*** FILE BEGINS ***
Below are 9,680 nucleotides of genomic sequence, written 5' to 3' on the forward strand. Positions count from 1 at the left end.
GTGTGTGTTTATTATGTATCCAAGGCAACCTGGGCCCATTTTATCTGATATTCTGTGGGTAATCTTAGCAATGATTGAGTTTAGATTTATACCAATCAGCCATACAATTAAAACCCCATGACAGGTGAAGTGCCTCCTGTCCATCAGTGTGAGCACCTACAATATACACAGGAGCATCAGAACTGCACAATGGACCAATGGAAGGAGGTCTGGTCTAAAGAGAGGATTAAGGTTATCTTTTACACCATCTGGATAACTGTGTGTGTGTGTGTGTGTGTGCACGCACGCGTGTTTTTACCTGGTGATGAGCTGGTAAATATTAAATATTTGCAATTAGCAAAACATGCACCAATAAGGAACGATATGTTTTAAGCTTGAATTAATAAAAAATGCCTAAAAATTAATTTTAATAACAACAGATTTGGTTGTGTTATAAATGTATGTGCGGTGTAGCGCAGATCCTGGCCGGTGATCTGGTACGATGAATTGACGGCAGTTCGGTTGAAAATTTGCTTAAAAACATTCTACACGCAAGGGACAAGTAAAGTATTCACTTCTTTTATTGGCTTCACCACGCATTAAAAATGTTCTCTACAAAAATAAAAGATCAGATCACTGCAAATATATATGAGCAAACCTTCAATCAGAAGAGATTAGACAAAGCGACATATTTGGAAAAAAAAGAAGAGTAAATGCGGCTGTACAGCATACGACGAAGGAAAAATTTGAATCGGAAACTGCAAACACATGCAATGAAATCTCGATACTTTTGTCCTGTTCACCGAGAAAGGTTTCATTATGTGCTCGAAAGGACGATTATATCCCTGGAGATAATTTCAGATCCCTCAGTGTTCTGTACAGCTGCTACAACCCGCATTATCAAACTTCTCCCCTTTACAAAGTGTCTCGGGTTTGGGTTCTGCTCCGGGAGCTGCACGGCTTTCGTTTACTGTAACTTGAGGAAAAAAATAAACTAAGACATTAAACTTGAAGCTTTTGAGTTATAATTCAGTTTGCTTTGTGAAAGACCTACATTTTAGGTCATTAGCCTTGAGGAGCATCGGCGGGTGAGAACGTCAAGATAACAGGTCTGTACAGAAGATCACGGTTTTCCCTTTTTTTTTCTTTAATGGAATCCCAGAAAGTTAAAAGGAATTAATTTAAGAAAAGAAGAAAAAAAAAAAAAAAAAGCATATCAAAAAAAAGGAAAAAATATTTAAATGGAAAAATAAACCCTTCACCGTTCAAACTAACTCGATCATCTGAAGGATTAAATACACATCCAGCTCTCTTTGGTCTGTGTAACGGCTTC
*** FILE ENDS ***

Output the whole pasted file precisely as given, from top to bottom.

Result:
Below are 9,680 nucleotides of genomic sequence, written 5' to 3' on the forward strand. Positions count from 1 at the left end.
GTGTGTGTTTATTATGTATCCAAGGCAACCTGGGCCCATTTTATCTGATATTCTGTGGGTAATCTTAGCAATGATTGAGTTTAGATTTATACCAATCAGCCATACAATTAAAACCCCATGACAGGTGAAGTGCCTCCTGTCCATCAGTGTGAGCACCTACAATATACACAGGAGCATCAGAACTGCACAATGGACCAATGGAAGGAGGTCTGGTCTAAAGAGAGGATTAAGGTTATCTTTTACACCATCTGGATAACTGTGTGTGTGTGTGTGTGTGTGCACGCACGCGTGTTTTTACCTGGTGATGAGCTGGTAAATATTAAATATTTGCAATTAGCAAAACATGCACCAATAAGGAACGATATGTTTTAAGCTTGAATTAATAAAAAATGCCTAAAAATTAATTTTAATAACAACAGATTTGGTTGTGTTATAAATGTATGTGCGGTGTAGCGCAGATCCTGGCCGGTGATCTGGTACGATGAATTGACGGCAGTTCGGTTGAAAATTTGCTTAAAAACATTCTACACGCAAGGGACAAGTAAAGTATTCACTTCTTTTATTGGCTTCACCACGCATTAAAAATGTTCTCTACAAAAATAAAAGATCAGATCACTGCAAATATATATGAGCAAACCTTCAATCAGAAGAGATTAGACAAAGCGACATATTTGGAAAAAAAAGAAGAGTAAATGCGGCTGTACAGCATACGACGAAGGAAAAATTTGAATCGGAAACTGCAAACACATGCAATGAAATCTCGATACTTTTGTCCTGTTCACCGAGAAAGGTTTCATTATGTGCTCGAAAGGACGATTATATCCCTGGAGATAATTTCAGATCCCTCAGTGTTCTGTACAGCTGCTACAACCCGCATTATCAAACTTCTCCCCTTTACAAAGTGTCTCGGGTTTGGGTTCTGCTCCGGGAGCTGCACGGCTTTCGTTTACTGTAACTTGAGGAAAAAAATAAACTAAGACATTAAACTTGAAGCTTTTGAGTTATAATTCAGTTTGCTTTGTGAAAGACCTACATTTTAGGTCATTAGCCTTGAGGAGCATCGGCGGGTGAGAACGTCAAGATAACAGGTCTGTACAGAAGATCACGGTTTTCCCTTTTTTTTTCTTTAATGGAATCCCAGAAAGTTAAAAGGAATTAATTTAAGAAAAGAAGAAAAAAAAAAAAAAAAAGCATATCAAAAAAAAGGAAAAAATATTTAAATGGAAAAATAAACCCTTCACCGTTCAAACTAACTCGATCATCTGAAGGATTAAATACACATCCAGCTCTCTTTGGTCTGTGTAACGGCTTC